Kawasaki Frontale were fined $15,000 and placed on one-year probation by the Asian Football Confederation on Thursday after their fans raised a controversial wartime Japanese flag during a recent Asian Champions League match in South Korea.
If the flag reappears during its probationary period, Kawasaki will automatically be forced to play one game in front of an empty stadium.
The AFC’s disciplinary committee, which found Frontale guilty on charges of discrimination and spectator misconduct, notified Frontale through the Japan Football Association.
Kawasaki’s next AFC-sanctioned match is on Tuesday in the ACL at home to Hong Kong’s Eastern SC.
Frontalepresident Yoshihiro Warashina said supporters will likely be asked to not bring the flag to the Eastern game. If they do, it will be confiscated.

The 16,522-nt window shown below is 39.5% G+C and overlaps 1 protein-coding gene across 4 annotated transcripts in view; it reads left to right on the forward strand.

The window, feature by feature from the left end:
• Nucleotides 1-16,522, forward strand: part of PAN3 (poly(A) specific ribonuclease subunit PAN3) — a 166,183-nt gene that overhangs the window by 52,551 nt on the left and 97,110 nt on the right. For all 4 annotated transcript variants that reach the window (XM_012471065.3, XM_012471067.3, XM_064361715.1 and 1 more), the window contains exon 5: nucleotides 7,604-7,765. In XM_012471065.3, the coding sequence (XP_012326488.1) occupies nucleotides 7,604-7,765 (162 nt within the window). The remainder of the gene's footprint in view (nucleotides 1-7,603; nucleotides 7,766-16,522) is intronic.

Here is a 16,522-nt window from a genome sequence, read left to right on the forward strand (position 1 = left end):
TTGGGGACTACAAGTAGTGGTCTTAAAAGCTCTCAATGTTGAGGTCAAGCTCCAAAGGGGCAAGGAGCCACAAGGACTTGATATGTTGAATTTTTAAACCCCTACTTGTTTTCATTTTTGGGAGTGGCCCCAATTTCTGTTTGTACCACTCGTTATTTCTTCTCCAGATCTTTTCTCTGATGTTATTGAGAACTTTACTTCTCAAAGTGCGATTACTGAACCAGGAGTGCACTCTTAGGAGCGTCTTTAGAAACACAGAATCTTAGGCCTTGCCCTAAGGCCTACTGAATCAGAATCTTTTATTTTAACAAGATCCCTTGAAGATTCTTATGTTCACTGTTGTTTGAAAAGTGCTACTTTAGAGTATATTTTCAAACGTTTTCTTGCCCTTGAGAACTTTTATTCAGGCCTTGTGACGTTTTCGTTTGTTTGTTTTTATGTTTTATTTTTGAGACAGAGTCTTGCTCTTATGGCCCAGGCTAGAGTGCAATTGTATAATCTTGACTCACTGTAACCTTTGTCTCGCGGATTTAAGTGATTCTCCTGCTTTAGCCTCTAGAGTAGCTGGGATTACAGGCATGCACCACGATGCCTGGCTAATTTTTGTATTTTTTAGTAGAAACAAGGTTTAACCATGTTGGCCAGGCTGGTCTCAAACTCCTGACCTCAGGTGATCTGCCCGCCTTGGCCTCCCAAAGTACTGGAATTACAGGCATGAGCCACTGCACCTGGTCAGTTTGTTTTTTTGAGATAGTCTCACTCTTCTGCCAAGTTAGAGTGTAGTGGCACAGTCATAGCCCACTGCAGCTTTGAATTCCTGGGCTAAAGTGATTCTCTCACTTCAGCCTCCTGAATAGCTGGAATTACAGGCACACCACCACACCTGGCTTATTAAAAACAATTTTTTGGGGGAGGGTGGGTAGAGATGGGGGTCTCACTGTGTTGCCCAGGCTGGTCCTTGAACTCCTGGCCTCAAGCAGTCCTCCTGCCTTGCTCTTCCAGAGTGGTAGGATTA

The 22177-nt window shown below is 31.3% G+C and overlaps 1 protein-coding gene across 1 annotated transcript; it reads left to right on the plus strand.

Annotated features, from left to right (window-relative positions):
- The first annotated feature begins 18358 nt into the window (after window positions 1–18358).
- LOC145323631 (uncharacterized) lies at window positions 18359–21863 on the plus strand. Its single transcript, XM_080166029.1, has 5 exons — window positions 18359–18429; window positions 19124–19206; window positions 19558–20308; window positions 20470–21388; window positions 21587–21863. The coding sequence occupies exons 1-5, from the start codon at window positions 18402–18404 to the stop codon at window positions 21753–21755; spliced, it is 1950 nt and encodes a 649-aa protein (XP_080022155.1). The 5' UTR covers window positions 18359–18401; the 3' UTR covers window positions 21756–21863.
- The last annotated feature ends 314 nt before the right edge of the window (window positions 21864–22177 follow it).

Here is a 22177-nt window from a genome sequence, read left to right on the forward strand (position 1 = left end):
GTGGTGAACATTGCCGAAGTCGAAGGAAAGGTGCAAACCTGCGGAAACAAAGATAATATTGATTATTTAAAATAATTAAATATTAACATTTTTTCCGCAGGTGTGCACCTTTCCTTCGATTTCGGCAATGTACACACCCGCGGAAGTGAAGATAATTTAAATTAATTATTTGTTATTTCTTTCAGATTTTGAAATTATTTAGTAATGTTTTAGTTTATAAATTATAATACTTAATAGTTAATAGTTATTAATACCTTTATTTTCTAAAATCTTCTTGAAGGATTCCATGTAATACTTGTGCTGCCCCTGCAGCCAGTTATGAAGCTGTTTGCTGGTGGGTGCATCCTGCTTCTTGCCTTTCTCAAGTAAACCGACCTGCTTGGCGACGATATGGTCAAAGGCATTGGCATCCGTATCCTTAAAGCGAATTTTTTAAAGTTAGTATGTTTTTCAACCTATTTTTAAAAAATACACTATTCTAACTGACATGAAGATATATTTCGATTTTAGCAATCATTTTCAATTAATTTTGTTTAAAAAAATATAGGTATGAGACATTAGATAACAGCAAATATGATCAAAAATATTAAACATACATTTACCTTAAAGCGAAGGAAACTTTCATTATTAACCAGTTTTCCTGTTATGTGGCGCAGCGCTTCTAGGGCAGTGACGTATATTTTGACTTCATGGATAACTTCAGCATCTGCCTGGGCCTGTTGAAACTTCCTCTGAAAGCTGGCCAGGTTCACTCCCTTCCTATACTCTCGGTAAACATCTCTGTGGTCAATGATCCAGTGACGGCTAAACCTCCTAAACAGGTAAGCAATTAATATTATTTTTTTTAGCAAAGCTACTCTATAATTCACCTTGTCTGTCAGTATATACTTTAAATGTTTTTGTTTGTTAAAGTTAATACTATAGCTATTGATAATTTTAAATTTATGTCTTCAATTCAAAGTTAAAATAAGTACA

“As I said before, our belief is that the flag does not have any political or discriminatory undertones,” Warashina said. “We were hoping for a decision that found no issues but unfortunately it has not turned out that way. We’re very disappointed.
“Yet while we do not think there is anything wrong with the flag, we cannot ignore the possibility that some might feel uncomfortable by it so that is something we need to be careful of.”
JFA president Kozo Tashima echoed Warashina’s sentiments about being disappointed by the verdict. The FIFA Council member also said the JFA would consult the relevant government authorities in handling the delicate situation.
“We are disappointed the assertions of Frontale, the JFA and the J. League that the flag does not send any political or discriminatory messages were not accepted,” Tashima said in a statement.
“We will work with Frontale and the J. League in dealing with the matter, as well as seek counsel from the Japan Sports Agency and the education and foreign ministries.
“We will continue to work so that people will properly understand what the flag stands for.”
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